The Swatch Eye

Mika

A Watchword for Creativity

November 15, 2013
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HOW MIKA’S DESIGN TOOK SHAPE

The design of Mika’s own “nice things” for Swatch feature a striking pattern on the strap (unusually, stamped on both sides) that has been abstracted from North African textiles, with an image suggesting a traditional tribal mask on the watch face. His primitivist theme is echoed by the inclusion of a mask in the presentation box for the limited-edition watch, and for the other watch, by an imaginary jungle paradise pictured on a special sleeve. Mika worked on the designs almost solidly for a year with his sister, Yasmine Penniman — an independent artist and illustrator also known as DaWack — who’s helped Mika shape his boldly contemporary universe, collaborating closely on his album sleeves, videos and live shows. It’s a world that has welcomed in visionaries such as celebrated set designer Es Devlin, album sleeve artists Stephanie Nash and Anthony Michael, and costume designers from the Beijing Opera House, among many others. “I don’t come from a design background,” Mika explains, “which is why I have so much fun designing stuff and why I love collaborating with people. We’re always looking for people we can call on to help us bring all these ideas to life.” This idea of giving concepts an energy — whether the end product is an album, a softdrink bottle, a stage costume or a watch — is key for Mika, who always uses the same creative process. At the start, he finds a compelling story.

 

“If that narrative is strong enough,” he reasons, “then when you continue it through the design process, it all ties together.” For the Swatch project, Mika and Yasmine developed the idea of the wristwatch as a totem pole. They imagined it manifesting on an alien planet whose inhabitants are first puzzled by it and then terrified of it, but finally worship it. When it fails to give them what they want, they chop it down and their life carries on as before. The only remaining relic of the totem pole is the watch itself. “It doesn’t really make sense,” Mika laughs. “It’s kind of pointless and dark, in some way, but it’s as naive as it is dark. And no one really cares about the story except me, and my sister. I wanted something that felt really considered and total, and knowing that story helped us with the design. The patterns are a mix of the designs you find in Morocco and Tunisia, and the tribal mask heads are a mix of sources — you can’t quite pinpoint what they might be. But it doesn’t really matter, because they have the same function — they’re there to inspire curiosity and awe. That was one of the main parts of our idea. We wanted the object to feel a little bit mystical, and the tribal mask is the ultimate way of achieving that.”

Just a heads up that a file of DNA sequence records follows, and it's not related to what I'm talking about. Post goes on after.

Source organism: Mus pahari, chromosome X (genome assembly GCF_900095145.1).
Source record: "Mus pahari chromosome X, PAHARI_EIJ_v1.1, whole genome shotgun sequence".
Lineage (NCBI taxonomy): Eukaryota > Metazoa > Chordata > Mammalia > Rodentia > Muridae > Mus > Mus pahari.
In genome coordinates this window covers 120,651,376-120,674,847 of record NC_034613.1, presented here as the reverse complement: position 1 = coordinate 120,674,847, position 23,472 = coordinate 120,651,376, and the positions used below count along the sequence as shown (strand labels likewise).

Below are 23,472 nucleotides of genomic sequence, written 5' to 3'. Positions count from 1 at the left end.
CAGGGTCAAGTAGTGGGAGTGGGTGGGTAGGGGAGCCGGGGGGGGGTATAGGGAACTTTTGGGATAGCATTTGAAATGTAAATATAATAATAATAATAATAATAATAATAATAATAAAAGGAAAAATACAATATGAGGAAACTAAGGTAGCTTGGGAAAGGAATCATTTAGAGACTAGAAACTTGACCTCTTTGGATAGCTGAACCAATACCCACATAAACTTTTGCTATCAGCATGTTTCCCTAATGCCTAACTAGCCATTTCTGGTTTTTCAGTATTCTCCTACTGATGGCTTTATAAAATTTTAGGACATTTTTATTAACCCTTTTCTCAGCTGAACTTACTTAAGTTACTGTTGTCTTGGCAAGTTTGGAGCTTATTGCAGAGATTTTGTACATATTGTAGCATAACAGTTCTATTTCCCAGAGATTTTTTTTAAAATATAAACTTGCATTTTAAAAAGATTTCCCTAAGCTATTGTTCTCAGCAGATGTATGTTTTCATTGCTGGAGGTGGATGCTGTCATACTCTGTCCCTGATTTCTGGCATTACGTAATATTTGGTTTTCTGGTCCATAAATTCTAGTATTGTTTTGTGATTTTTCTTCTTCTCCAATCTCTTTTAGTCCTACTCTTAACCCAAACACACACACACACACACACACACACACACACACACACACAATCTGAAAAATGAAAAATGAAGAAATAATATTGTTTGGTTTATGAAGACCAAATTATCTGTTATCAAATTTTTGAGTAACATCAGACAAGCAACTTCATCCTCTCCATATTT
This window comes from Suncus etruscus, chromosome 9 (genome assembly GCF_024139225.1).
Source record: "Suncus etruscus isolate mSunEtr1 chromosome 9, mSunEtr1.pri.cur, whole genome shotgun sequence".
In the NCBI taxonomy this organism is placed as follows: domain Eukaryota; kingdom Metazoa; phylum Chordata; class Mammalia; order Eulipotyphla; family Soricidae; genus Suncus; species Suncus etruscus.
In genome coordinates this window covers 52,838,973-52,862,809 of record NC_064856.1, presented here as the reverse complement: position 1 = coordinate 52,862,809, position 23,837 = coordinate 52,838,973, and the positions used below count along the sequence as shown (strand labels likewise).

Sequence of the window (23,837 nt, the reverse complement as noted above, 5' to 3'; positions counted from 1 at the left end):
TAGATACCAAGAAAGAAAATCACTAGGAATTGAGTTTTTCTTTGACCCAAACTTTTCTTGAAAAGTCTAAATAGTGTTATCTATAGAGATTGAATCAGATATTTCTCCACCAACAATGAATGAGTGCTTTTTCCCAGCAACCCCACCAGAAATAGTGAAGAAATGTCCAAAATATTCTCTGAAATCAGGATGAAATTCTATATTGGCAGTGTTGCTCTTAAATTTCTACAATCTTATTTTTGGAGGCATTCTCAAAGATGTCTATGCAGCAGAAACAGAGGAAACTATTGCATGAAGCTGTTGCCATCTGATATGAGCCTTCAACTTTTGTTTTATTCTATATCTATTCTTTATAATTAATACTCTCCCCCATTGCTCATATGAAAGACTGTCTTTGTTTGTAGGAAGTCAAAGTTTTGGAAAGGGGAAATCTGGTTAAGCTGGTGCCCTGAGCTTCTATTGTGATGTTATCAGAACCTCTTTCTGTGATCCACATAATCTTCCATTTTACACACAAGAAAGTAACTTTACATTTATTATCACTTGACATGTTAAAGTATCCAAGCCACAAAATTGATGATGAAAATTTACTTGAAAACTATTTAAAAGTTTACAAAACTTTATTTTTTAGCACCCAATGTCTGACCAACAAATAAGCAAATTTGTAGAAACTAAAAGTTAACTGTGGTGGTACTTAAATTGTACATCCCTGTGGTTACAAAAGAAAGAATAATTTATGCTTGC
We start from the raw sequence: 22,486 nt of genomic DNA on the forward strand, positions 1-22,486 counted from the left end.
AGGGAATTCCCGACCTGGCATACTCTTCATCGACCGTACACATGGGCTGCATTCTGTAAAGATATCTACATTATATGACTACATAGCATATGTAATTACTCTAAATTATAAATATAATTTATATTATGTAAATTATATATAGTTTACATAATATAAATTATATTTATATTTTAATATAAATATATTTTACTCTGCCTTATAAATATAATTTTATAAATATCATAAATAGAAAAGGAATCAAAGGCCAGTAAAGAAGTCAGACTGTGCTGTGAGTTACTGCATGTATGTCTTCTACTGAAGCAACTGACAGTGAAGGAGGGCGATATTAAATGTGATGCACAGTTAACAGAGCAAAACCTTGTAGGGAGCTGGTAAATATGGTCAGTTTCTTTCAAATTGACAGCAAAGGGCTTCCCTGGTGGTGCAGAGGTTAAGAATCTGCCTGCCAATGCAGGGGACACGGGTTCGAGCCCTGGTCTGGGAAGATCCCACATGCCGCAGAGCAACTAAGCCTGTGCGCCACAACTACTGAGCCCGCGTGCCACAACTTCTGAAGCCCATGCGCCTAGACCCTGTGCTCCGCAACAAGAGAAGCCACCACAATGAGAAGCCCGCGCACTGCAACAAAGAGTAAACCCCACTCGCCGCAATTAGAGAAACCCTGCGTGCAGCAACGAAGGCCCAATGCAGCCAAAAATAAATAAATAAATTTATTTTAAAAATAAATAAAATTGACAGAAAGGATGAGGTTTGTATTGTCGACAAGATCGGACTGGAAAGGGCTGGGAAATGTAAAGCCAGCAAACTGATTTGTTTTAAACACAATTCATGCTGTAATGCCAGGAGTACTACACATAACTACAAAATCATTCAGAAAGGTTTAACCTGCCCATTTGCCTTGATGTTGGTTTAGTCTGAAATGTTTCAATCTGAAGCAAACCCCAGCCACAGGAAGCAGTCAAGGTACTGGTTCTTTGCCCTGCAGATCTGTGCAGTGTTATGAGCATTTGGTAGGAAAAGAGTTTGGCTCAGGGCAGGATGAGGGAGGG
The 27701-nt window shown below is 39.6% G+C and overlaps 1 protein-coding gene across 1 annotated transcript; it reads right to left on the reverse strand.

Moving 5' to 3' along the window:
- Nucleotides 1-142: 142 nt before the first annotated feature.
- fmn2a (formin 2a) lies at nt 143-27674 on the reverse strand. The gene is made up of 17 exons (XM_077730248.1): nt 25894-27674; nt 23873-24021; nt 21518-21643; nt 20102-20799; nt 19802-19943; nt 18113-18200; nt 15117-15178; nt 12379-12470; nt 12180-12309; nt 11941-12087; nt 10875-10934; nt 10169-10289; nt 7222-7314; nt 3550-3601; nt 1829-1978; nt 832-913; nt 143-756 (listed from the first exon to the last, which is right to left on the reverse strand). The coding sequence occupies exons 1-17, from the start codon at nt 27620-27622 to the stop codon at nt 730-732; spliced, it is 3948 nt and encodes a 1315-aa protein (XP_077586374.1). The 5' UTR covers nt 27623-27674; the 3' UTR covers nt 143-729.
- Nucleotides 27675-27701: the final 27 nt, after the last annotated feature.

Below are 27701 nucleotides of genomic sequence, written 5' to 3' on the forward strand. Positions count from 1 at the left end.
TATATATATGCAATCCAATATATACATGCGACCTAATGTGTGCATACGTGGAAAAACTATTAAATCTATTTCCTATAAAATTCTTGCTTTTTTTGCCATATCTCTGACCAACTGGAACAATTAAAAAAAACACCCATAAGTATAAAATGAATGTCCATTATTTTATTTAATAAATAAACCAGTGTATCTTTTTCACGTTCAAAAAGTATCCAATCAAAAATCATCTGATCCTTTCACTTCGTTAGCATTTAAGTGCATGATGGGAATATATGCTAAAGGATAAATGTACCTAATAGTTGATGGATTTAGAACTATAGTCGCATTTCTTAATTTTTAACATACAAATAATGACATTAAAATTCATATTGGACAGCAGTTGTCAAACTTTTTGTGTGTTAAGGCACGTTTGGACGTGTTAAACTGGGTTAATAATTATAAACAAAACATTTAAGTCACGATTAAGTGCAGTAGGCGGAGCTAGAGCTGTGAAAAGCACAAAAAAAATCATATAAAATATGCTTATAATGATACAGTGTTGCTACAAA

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EXPANDING ON AN AFRICAN THEME

With his usual enthusiasm, Mika decided to extend the idea of his watch as a mystical object by working closely with London-based American sculptor Aaron Distler to create three masks to be used at its launch, to frame and present the watch in a way that intensifies its totemic quality and builds on the narrative of Mika’s imagination. “For that reason,” he explains, “it’s not just another watch made of just another bit of plastic. These display masks are not just boxes that you open up, they’re objects to intrigue.” For him — as for so many performers — the symbolism of the mask is both obvious and very meaningful. “It’s a brilliant protective tool ; life’s a lot easier when you hide behind a mask. As long as you make it yourself !” 

 

Despite the fact that neither he nor his sister had a formal education in product design, Mika didn’t find the process at all daunting. In fact, he enjoyed the challenge and tackled it with the same hands-on passion and attention to detail that characterises all his work. “It was fun,” he says, “because for me, the process is exactly the same as making music. I don’t see any difference between the two. I think building a world and then developing it while remaining faithful to it, but without just repeating yourself again and again is really important. It’s that combination of knowing where you came from and sticking to your language, but also expanding your vocabulary. I have to make something that is part of my universe. The same is true when I’m writing my songs ; I know what my limits are and how far I can push them while still being recognisably true to myself. Yasmine and I don’t really know how we do it, but your limitations become your trademark. You can use them to create something that is instantly recognisable.” 

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Special Content

Contents

 

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